Continued flooding in the Upper Midwest

June 17th, 2008 |

MODIS false color images (Animated GIF)

The historic Central US river flooding event of 2008 continued into mid-June across parts of the Upper Midwest states (Google Earth map of river gauges). A sequence of MODIS false-color images from the SSEC MODIS Today site (above) covers the period from 01 June to 17 June, and shows the increase in flooded and inundated rivers across eastern Iowa, northwestern Illinois, and southwestern Wisconsin. Water has a much darker appearance in these false color images, so the swollen rivers tend to stand out in contrast to the densely-vegetated areas (green colors) which were characterized by a high concentration of trees, or the sparsely-vegetated agricultural fields (tan to light brown colors) where crops had only recently been planted.In particular, the MODIS images show the flooding of a large area of Iowa farmland adjacent to the Missisippi River (near the bottom center of the images), after the Iowa River broke through a levee near Oakville, Iowa on 16 June.

MODIS true color image (Google Earth)

Flooding also forced the closure of the Great River Bridge that connects Iowa and Illinois along Highway 34 near Burlington, Iowa. On the MODIS true color image from 17 June (above; displayed using Google Earth), note the well-defined southern edge of the flooded area (darker brown colors) between Oakfield and Kingston, Iowa — this west-to-east oriented water boundary was likely due to a massive sandbagging effort along a diversion channel that runs eastward into the Mississippi River. This narrow diversion channel can be seen in more detail using Google Maps satellite imagery (below).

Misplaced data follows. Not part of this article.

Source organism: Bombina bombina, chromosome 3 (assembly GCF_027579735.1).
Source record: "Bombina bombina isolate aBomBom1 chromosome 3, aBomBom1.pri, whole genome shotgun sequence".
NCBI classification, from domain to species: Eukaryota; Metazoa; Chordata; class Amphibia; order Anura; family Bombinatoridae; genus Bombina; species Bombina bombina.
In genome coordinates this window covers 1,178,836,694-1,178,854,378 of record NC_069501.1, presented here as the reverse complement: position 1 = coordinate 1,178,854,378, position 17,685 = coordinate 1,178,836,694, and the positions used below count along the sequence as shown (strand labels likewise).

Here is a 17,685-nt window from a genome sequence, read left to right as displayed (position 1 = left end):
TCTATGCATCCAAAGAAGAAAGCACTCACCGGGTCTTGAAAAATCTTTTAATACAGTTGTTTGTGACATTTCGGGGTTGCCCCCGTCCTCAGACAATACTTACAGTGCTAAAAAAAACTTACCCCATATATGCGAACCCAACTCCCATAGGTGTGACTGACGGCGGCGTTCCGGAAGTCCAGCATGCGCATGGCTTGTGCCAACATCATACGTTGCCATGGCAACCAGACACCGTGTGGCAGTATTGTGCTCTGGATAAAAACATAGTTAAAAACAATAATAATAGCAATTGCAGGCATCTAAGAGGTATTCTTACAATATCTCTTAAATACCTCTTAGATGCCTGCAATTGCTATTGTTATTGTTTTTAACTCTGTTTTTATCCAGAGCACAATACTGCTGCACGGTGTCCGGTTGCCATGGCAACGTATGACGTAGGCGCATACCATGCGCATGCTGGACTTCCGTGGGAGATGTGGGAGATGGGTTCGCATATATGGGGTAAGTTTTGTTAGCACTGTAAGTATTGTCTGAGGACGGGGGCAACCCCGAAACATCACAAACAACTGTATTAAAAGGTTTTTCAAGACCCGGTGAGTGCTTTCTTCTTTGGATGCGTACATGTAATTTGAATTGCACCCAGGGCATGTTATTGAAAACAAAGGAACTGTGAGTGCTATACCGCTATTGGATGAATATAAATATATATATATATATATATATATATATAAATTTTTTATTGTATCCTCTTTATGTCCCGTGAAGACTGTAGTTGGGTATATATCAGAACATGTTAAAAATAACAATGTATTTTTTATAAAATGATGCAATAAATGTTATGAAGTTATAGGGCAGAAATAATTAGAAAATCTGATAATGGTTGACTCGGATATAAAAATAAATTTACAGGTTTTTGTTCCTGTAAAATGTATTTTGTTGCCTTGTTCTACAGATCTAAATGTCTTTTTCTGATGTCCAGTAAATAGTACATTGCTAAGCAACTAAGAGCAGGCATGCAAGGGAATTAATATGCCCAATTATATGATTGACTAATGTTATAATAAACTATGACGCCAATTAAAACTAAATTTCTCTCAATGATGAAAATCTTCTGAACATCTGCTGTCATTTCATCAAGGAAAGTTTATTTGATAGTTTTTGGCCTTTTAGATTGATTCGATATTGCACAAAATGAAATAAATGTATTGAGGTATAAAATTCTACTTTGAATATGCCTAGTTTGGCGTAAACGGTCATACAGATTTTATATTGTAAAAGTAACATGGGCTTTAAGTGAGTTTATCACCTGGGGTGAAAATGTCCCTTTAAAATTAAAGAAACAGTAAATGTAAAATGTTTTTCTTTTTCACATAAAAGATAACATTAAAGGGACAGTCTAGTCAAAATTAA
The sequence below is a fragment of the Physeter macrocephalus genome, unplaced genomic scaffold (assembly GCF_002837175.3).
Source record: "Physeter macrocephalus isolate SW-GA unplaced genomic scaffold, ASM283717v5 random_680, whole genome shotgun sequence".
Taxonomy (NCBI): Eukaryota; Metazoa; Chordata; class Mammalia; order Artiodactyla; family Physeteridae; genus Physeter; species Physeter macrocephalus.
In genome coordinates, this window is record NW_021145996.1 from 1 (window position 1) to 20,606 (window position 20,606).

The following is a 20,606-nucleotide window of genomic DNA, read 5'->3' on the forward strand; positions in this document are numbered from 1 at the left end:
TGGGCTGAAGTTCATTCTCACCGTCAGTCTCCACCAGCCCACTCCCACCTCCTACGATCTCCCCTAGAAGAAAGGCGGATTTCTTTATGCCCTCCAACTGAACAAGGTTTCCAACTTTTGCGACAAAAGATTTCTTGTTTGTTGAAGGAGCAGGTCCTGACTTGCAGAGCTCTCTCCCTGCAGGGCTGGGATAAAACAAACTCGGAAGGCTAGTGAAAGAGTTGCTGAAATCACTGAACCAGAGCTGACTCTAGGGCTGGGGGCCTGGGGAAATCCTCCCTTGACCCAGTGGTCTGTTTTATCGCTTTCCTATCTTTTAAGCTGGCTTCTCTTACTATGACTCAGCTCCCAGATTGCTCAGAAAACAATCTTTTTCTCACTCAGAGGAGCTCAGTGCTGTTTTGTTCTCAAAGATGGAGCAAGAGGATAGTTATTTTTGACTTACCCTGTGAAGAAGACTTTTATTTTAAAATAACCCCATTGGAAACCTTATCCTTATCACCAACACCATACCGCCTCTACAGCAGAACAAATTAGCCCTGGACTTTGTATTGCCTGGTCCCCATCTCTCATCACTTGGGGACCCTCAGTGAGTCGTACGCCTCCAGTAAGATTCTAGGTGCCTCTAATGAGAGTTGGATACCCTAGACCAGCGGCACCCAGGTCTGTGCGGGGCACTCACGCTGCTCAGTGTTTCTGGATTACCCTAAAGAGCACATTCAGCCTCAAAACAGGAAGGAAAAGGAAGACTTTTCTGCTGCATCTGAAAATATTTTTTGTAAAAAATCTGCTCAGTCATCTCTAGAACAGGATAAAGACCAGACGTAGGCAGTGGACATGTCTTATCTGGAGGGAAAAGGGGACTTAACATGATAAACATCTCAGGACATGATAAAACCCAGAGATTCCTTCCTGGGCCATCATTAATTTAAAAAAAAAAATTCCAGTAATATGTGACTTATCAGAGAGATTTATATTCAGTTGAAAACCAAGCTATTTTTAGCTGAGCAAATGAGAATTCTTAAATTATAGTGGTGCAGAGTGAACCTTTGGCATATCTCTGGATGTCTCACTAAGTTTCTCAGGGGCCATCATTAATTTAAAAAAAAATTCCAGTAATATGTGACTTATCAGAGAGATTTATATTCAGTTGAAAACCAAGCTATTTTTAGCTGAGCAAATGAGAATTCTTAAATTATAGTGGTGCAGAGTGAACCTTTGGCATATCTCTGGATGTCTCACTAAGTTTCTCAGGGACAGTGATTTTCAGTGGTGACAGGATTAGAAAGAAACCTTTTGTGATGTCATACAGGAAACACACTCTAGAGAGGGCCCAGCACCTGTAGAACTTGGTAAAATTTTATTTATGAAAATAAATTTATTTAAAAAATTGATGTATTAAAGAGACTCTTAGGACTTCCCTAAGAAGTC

Google Maps satellite image

Farther to the west, a June 2007 vs. June 2008 comparison of MODIS true color images centered over southern Minnesota and northern Iowa (below; interactive image fader) revealed how delayed the “green-up” of cultivated crops (primarily corn and soybeans) was across that particular region. Cooler than normal temperatures in May 2008 followed by the unusually heavy rainfall and flooding in June 2008 conspired to delay the planting of crops across much of that area.

MODIS true color images (Animated GIF)

An AWIPS image of the MODIS Normalized Difference Vegetation Index (NDVI) product from 16 June (below) showed that NDVI values were as low as 0.2 to 0.3 over some portions of Minnesota and Iowa.

MODIS Normalized Difference Vegatation Index (NDVI)

The “normal” Vegetation Fraction over that same region for the month of June (below) should be in the 0.5 to 0.7 range (based upon a 5-year monthly climatology).

June mean vegetation fraction

River flooding in the Upper Midwest

June 14th, 2008 |

MODIS true color image showing rivers in flood